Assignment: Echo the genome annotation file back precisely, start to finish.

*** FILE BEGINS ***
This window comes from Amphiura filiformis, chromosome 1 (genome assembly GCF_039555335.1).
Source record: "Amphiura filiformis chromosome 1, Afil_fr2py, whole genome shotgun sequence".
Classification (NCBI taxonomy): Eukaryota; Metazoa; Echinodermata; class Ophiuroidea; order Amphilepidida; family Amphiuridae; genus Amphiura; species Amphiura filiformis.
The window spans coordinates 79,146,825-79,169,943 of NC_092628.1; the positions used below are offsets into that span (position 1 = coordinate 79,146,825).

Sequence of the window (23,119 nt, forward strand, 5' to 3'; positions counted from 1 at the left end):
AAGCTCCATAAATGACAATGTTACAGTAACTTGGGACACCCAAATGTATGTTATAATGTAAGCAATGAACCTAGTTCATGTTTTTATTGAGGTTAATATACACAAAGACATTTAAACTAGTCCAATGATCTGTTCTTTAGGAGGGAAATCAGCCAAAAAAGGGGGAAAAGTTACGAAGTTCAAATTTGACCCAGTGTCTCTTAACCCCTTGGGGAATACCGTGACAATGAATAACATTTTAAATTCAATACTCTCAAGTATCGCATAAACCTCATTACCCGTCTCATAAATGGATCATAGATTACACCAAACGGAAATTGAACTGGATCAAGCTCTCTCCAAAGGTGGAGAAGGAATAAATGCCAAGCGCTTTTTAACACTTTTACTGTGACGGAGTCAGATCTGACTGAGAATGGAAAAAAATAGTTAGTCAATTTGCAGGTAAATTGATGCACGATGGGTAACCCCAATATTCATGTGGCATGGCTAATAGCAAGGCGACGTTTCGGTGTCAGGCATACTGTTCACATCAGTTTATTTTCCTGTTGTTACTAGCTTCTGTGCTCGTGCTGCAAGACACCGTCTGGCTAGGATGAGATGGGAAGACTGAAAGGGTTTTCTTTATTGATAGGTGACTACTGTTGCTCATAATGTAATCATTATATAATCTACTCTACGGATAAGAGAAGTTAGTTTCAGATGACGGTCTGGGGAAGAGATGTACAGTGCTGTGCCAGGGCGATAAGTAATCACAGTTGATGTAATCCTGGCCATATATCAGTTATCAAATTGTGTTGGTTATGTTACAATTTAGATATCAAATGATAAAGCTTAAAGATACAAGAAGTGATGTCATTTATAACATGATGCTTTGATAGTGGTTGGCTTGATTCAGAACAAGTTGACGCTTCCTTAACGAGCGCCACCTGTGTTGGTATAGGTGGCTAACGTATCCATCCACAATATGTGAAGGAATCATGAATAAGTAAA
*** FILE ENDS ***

This window comes from Amphiura filiformis, chromosome 1 (genome assembly GCF_039555335.1).
Source record: "Amphiura filiformis chromosome 1, Afil_fr2py, whole genome shotgun sequence".
Classification (NCBI taxonomy): Eukaryota; Metazoa; Echinodermata; class Ophiuroidea; order Amphilepidida; family Amphiuridae; genus Amphiura; species Amphiura filiformis.
The window spans coordinates 79,146,825-79,169,943 of NC_092628.1; the positions used below are offsets into that span (position 1 = coordinate 79,146,825).

Sequence of the window (23,119 nt, forward strand, 5' to 3'; positions counted from 1 at the left end):
AAGCTCCATAAATGACAATGTTACAGTAACTTGGGACACCCAAATGTATGTTATAATGTAAGCAATGAACCTAGTTCATGTTTTTATTGAGGTTAATATACACAAAGACATTTAAACTAGTCCAATGATCTGTTCTTTAGGAGGGAAATCAGCCAAAAAAGGGGGAAAAGTTACGAAGTTCAAATTTGACCCAGTGTCTCTTAACCCCTTGGGGAATACCGTGACAATGAATAACATTTTAAATTCAATACTCTCAAGTATCGCATAAACCTCATTACCCGTCTCATAAATGGATCATAGATTACACCAAACGGAAATTGAACTGGATCAAGCTCTCTCCAAAGGTGGAGAAGGAATAAATGCCAAGCGCTTTTTAACACTTTTACTGTGACGGAGTCAGATCTGACTGAGAATGGAAAAAAATAGTTAGTCAATTTGCAGGTAAATTGATGCACGATGGGTAACCCCAATATTCATGTGGCATGGCTAATAGCAAGGCGACGTTTCGGTGTCAGGCATACTGTTCACATCAGTTTATTTTCCTGTTGTTACTAGCTTCTGTGCTCGTGCTGCAAGACACCGTCTGGCTAGGATGAGATGGGAAGACTGAAAGGGTTTTCTTTATTGATAGGTGACTACTGTTGCTCATAATGTAATCATTATATAATCTACTCTACGGATAAGAGAAGTTAGTTTCAGATGACGGTCTGGGGAAGAGATGTACAGTGCTGTGCCAGGGCGATAAGTAATCACAGTTGATGTAATCCTGGCCATATATCAGTTATCAAATTGTGTTGGTTATGTTACAATTTAGATATCAAATGATAAAGCTTAAAGATACAAGAAGTGATGTCATTTATAACATGATGCTTTGATAGTGGTTGGCTTGATTCAGAACAAGTTGACGCTTCCTTAACGAGCGCCACCTGTGTTGGTATAGGTGGCTAACGTATCCATCCACAATATGTGAAGGAATCATGAATAAGTAAA